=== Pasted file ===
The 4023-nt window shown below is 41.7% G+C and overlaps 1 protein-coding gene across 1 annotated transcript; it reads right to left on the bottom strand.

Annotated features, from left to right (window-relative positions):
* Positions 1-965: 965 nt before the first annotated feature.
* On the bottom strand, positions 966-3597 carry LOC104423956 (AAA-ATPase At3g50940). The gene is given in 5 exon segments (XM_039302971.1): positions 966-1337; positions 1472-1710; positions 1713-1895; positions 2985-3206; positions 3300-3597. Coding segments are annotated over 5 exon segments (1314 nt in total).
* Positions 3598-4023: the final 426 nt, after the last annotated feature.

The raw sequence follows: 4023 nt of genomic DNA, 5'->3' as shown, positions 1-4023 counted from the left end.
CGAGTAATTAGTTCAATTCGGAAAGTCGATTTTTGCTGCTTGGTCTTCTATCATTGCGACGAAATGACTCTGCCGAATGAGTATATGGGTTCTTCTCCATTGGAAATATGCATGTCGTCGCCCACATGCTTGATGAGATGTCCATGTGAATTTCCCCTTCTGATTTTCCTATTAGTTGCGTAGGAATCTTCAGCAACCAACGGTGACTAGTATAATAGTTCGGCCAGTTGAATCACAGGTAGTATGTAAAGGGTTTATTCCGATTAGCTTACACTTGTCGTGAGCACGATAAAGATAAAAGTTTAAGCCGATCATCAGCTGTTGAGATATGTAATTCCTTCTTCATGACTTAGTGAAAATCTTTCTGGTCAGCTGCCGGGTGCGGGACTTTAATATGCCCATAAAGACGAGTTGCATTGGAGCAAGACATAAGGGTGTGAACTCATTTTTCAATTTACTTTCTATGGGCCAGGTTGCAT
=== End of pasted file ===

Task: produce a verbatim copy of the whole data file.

The 4023-nt window shown below is 41.7% G+C and overlaps 1 protein-coding gene across 1 annotated transcript; it reads right to left on the bottom strand.

Annotated features, from left to right (window-relative positions):
* Positions 1-965: 965 nt before the first annotated feature.
* On the bottom strand, positions 966-3597 carry LOC104423956 (AAA-ATPase At3g50940). The gene is given in 5 exon segments (XM_039302971.1): positions 966-1337; positions 1472-1710; positions 1713-1895; positions 2985-3206; positions 3300-3597. Coding segments are annotated over 5 exon segments (1314 nt in total).
* Positions 3598-4023: the final 426 nt, after the last annotated feature.

The raw sequence follows: 4023 nt of genomic DNA, 5'->3' as shown, positions 1-4023 counted from the left end.
CGAGTAATTAGTTCAATTCGGAAAGTCGATTTTTGCTGCTTGGTCTTCTATCATTGCGACGAAATGACTCTGCCGAATGAGTATATGGGTTCTTCTCCATTGGAAATATGCATGTCGTCGCCCACATGCTTGATGAGATGTCCATGTGAATTTCCCCTTCTGATTTTCCTATTAGTTGCGTAGGAATCTTCAGCAACCAACGGTGACTAGTATAATAGTTCGGCCAGTTGAATCACAGGTAGTATGTAAAGGGTTTATTCCGATTAGCTTACACTTGTCGTGAGCACGATAAAGATAAAAGTTTAAGCCGATCATCAGCTGTTGAGATATGTAATTCCTTCTTCATGACTTAGTGAAAATCTTTCTGGTCAGCTGCCGGGTGCGGGACTTTAATATGCCCATAAAGACGAGTTGCATTGGAGCAAGACATAAGGGTGTGAACTCATTTTTCAATTTACTTTCTATGGGCCAGGTTGCAT